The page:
Issue of the anti-corruption, Kansas City-based newspaper, Future: The Newsweekly for Today. The front page includes an article, continued on page 8, about crime in Kansas City, the lack of accurate, trustworthy records about its frequency and location, and the city’s “inefficient, politically-controlled police department.” Other featured articles include: “Mister Welching” (p.
A longhand note written by Harry S. Truman while he was a judge for Jackson County, Missouri. In this note, Truman exposes many of the names and relations of those involved with the Pendergast machine in Kansas City. Although supported by Pendergast, Truman comments on the machine thusly: "What chance is there for a clean honest administration of the city and county when a bunch vultures sit on the side lines and puke on the field[?]."
Letter from Marie Plummer to Ewing Young Mitchell, Jr. on February 2, 1937. Plummer reports that a friend, Clif Langsdale, was able to extend her employment as deputy clerk at the Kansas City Court of Appeals potentially until August 1, 1937. She recounts a conversation she had with Bland in which Bland does not believe the court to be influenced by Pendergast since the machine does not dictate opinions. However, Plummer believes the court to be compromised since all recently hired employees come with a Pendergast endorsement.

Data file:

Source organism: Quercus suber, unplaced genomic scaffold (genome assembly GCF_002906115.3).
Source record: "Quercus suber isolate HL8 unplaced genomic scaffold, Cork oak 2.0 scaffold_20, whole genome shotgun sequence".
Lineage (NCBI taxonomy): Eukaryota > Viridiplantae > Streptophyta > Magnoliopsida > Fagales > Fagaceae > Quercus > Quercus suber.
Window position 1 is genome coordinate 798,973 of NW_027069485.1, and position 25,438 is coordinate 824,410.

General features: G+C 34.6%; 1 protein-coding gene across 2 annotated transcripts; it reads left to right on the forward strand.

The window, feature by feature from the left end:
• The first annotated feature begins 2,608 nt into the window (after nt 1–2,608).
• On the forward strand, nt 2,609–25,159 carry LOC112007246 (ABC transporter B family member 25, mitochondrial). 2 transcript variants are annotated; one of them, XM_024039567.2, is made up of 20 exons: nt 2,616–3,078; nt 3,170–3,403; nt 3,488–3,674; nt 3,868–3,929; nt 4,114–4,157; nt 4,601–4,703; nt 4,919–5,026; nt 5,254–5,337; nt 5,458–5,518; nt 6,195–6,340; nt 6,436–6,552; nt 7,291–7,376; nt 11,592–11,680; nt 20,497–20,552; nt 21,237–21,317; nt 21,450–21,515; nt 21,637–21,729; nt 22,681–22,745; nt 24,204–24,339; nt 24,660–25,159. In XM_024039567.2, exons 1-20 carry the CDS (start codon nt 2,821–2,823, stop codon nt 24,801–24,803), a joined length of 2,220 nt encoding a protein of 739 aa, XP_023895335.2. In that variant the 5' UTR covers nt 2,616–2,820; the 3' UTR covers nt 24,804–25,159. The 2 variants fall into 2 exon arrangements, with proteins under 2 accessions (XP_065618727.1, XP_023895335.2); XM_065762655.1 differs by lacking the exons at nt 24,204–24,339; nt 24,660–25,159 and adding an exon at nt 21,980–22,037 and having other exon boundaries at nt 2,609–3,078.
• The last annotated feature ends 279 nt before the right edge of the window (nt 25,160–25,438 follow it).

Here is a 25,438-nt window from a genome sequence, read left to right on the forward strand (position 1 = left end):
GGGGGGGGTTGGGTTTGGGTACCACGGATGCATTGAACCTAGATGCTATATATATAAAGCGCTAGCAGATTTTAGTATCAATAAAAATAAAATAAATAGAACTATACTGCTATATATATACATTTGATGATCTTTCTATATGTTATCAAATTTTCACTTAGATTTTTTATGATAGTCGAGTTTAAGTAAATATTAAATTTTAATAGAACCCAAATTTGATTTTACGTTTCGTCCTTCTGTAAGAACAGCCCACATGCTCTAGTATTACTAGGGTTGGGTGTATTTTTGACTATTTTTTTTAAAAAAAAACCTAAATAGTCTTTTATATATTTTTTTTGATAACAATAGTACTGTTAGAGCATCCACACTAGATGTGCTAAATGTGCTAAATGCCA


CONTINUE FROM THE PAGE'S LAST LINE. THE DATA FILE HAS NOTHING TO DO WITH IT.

Letter from William M. Ledbetter to Lloyd C. Stark discussing the logistics of the upcoming campaign, including how much time Stark will spend at his home in Louisiana, the upcoming Missouri Press Association meeting and American Royal, and gossip about other potential candidates including William Hirth.
Letter from John T. Barker to Ralph F. Lozier in which Barker states that anyone that Thomas J. Pendergast supports will win the primary election in 1932. He then provides details on his predictions of election results.
Letter from Ralph F. Lozier to John T. Barker in which Lozier explains Thomas J. Pendergast's support of Lozier in his 1932 U.S. Representative campaign. He also informs Barker of a political effort in Missouri to divide Democrats from Kansas City with those of rural Missouri.